Safety and efficacy of recombinant human interleukin 10 in chronic active Crohn's disease. Crohn's Disease IL-10 Cooperative Study Group.

S Schreiber, R N Fedorak, O H Nielsen, G Wild, C N Williams, S Nikolaus, M Jacyna, B A Lashner, A Gangl, P Rutgeerts, K Isaacs, S J van Deventer, J C Koningsberger, M Cohard, A LeBeaut, S B Hanauer
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Gastroenterology (New York, N.Y. 1943)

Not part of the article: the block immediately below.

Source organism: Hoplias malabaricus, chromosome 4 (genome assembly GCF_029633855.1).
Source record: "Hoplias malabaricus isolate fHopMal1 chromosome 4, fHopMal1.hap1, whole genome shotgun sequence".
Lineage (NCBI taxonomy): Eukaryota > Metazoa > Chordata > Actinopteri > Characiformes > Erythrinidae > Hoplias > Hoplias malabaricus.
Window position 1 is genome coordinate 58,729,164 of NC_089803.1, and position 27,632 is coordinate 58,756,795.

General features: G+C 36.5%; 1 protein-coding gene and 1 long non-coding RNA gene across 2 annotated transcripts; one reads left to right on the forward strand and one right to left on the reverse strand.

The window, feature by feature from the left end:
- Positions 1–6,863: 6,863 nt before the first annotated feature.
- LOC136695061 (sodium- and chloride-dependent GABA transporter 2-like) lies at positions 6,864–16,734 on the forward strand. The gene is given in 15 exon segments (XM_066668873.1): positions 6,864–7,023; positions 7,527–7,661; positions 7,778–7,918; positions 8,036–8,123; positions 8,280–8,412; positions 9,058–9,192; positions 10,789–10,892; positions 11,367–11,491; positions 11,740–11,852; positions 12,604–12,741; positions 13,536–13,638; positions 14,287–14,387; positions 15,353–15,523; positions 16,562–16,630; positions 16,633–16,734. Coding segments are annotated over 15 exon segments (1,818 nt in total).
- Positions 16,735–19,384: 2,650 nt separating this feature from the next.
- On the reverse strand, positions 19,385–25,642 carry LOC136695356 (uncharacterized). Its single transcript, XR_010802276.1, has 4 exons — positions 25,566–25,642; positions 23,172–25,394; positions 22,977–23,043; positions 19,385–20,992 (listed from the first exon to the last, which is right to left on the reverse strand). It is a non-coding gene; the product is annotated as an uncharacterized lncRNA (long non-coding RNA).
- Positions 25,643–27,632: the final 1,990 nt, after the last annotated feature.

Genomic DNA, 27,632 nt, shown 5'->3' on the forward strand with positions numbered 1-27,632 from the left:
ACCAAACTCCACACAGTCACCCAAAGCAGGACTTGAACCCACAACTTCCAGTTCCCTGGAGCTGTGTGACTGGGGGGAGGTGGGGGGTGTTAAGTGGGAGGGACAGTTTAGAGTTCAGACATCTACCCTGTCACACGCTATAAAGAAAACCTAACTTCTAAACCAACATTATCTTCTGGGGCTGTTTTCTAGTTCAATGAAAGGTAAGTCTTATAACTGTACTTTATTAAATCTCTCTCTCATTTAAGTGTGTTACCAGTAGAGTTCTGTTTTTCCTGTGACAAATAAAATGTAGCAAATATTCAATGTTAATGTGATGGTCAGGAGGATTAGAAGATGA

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A prospective, multicenter, double-blind, placebo-controlled study was conducted in 329 therapy-refractory patients with CD. Clinical improvement was defined by a reduction of the Crohn''s Disease Activity Index (CDAI) by 100 points or more and clinical remission by a decrease of the CDAI to <150 points. At selected centers, patients underwent ileocolonoscopies and activation of the nuclear factor-kappa B (NF-kappa B) system was assessed in biopsy specimens.Interleukin (IL)-10 is a cytokine with potent anti-inflammatory properties. We investigated the safety and efficacy of different doses of human recombinant (rhu)IL-10 in patients with Crohn''s disease (CD).Subcutaneous treatment with rhuIL-10 over 28 days induced a fully reversible, dose-dependent decrease in hemoglobin and thrombocyte counts but no clinically significant side effects. No differences in the induction of remission were observed between rhuIL-10 groups (1 microg, 18% [9.6-29.2]; 4 microg, 20% [11.3-32.2]; 8 microg, 20% [11.1-31.8]; 20 microg, 28% [18-40.7]; and placebo, 18% [9.6-29.6]). Clinical improvement was observed in 46% (33.7-59) in the 8-microg/kg rhuIL-10 group in comparison with 27% (17-39.6) in patients taking placebo. Responders to rhuIL-10 showed inhibition of NF-kappaB p65 activation in contrast to nonresponders.Up to 8 microg/kg of rhuIL-10 was well tolerated. A tendency toward clinical improvement but not remission was observed in the 8-microg/kg dose group. Further studies should delineate which subgroups of patients with CD benefit from rhuIL-10 therapy.